Sunday, July 13, 2008
Give us the Night, not the Nanny State
The Intoxicating Liquor Bill thaT got passed in the Dail last week was passed despite but major protestations from many areas, imcluding the governments own party, Fianna Fail. By passing the Bill, without a proper debate, the government
further curtailed our freedom to choose when and where we can
enjoy ourselves in this supposedly free society.
I’m not gonna discuss the Bill in
detail here but calls by Dermot Aherne to further reduce opening
hours on Sunday evenings are particularly draconian, seeing as many
people in Ireland do not work specifically between Monday and
Friday 9-5pm. These very people are being unfairly targeted and
blamed for loss of productivity in a rashly thought out and rushed
bill. Many people in Ireland work in the catering and service
industry and are working all weekend, it is simply unfair that they
can’t enjoy their Sunday nights out because of these
ill-thought out new laws, which are aimed at reducing the trouble
in the streets but which on closer inspection will add to these
By now, practically every taxi driver,
bar worker, DJ, garda or even nightclub goer will tell you that the
unrest on the streets is often caused by the simultaneous closing
of pubs, late bars and nightclubs. Give us the Night are an
independent volunteer group of professionals within the music
industry, campaigning to bring about a change to the licensing laws
in Ireland, with particular regard to nightclubs. They have been
very important in raising awareness on this issue and argue that
“the economy can benefit from increased demand for employment
in the entertainment sector and in ancillary services industries,
eg food and transport services”.
As for public order, they feel the “Government is
hindering the potential for a safer and more vibrant nightlife in
Ireland, which would be in line with the nightlife in other major
European cities”. It’s amazing that so many people in
Ireland are unaware of what is happening behind the scenes. As a
DJ, who would gladly play till 5am every Saturday night, I’ve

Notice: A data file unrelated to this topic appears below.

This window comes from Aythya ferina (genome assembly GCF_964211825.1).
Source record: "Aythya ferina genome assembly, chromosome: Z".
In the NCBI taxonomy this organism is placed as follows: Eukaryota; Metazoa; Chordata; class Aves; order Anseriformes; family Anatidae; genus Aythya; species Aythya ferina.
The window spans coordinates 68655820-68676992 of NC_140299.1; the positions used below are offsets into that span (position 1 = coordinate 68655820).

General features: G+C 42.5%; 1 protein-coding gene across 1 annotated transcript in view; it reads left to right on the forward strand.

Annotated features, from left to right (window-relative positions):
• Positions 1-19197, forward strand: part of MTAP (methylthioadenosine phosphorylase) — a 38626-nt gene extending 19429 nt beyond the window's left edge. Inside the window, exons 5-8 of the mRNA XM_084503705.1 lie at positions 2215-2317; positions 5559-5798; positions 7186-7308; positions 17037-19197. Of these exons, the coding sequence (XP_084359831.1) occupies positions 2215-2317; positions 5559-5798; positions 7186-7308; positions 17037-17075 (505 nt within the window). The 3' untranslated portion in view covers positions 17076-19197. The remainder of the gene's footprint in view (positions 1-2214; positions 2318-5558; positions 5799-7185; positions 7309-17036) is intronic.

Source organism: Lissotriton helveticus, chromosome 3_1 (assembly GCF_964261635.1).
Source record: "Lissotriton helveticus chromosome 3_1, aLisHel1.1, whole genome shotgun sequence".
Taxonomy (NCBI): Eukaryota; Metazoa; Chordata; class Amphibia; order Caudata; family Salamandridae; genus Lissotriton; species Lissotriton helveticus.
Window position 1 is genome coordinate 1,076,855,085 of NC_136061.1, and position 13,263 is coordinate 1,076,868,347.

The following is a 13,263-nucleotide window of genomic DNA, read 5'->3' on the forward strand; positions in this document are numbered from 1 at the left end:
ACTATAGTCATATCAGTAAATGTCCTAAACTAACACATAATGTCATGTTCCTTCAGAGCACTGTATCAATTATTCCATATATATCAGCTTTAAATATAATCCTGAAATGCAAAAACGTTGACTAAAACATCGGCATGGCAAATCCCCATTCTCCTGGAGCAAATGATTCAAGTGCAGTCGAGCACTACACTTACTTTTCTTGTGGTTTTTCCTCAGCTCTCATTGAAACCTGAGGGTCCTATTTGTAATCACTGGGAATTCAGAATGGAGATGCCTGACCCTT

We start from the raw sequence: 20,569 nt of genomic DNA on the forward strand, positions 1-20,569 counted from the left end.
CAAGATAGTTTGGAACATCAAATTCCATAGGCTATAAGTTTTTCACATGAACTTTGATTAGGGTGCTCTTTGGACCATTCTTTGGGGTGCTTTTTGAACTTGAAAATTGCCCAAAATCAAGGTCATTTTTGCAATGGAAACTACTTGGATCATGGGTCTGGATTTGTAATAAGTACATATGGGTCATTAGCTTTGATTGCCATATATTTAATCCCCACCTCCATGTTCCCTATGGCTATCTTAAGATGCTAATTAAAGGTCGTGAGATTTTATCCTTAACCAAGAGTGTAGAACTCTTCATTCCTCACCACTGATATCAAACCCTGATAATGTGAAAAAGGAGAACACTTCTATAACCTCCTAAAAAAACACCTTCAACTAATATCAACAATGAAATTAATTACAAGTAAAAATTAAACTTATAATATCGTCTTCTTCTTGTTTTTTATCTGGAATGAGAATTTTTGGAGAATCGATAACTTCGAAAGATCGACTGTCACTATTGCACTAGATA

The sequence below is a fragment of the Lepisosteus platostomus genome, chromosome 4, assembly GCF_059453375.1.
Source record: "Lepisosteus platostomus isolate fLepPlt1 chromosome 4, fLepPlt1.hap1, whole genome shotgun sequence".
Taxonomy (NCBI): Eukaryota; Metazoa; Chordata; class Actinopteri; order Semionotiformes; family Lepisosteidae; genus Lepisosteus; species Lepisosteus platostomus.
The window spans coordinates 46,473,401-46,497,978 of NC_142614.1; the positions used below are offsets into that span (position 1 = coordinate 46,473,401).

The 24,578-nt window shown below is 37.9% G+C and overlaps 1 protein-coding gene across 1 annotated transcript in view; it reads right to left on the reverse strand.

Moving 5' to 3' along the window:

always been frustrated when trying to explain to people at 2am why
we have to stop playing music. In Cork, it’s sometimes even
worse than the rest of the country, but in Ireland we have the
earliest closing times of all nightclubs in Europe. Is it just a
coincidence that we have more public disorder too?
Give Us the Night propose that
nightclubs enjoy better partnerships with gardai, local authorities
and other relevant groups to allow them to “tackle the
problem of public alcohol-related offences”. Some politicians
see the light and are now arguing for staggered closing times.
It’s important to let it be known that this is not simply a
young persons problem, many responsible people who are older than
30 or 40 are having their personal freedom curtailed too. Many
genuine adults of all ages are being targeted by this law, when the
reality suggests that being in a nightclub with trained security is
as safe as place as any on a Saturday night. Check out more details
on www.giveusthenight.com. and join the debate!
This column originally appeared in last weeks Evening Echo
Here are some photos courtesy of Give Us the Night, of the recent protest outside the Dail
My Blog List
- ► 2010 (93)
- ► 2009 (390)
- Touching down at my Jam night on Friday August 8th...
- Tuesday tune of the day-Fela Kuti
- Tuesday tune of the day!
- Don't miss this gig in Cork!
- Tuesday tune of the day!
- Give us the Night, not the Nanny State
- A summer in Cork-summed up by one song!
- Some back in the day slept on flavours!
- Jay Z sticks it to the music snobs
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- I'm a DJ from Cork in Ireland. I work with RedFM, presenting Red Drive, The Hitlist and my specialist show, Black on Red. I'm probably best known for being one of the main hip-hop/soul DJ's in Cork and Ireland. I've been DJing in Cork since the early 90's in legendary clubnights such as Sweat in Sir Henrys, Mor Disco, Free La Funk, Yo Latino and also Jam and Jam Junior at the Savoy and the Pavilion. I've also held down long term residencies at clubs around Ireland such as Brown Sugar at the Kitchen in Dublin, U-Turn at Ri Ra in Dublin, Jazz Juice at the GPO in Galway, Thompson Garage in Belfast, the Soul Clinic, Dee-Bop, Meltdown and Mo Bounce in Limerick and i've played abroad in the United States and the U.K. on numerous occasions. I also write a music column for the Evening Echo and i'm a regular contributor to the U.K.'s Blues and Soul, the longest running black music magazine in the world. These days i run the Pavilion, a music venue in Cork, which hosts my Jam night every few Fridays http://www.pavilioncork.com also you can catch me at http://djstevieg.podomatic.com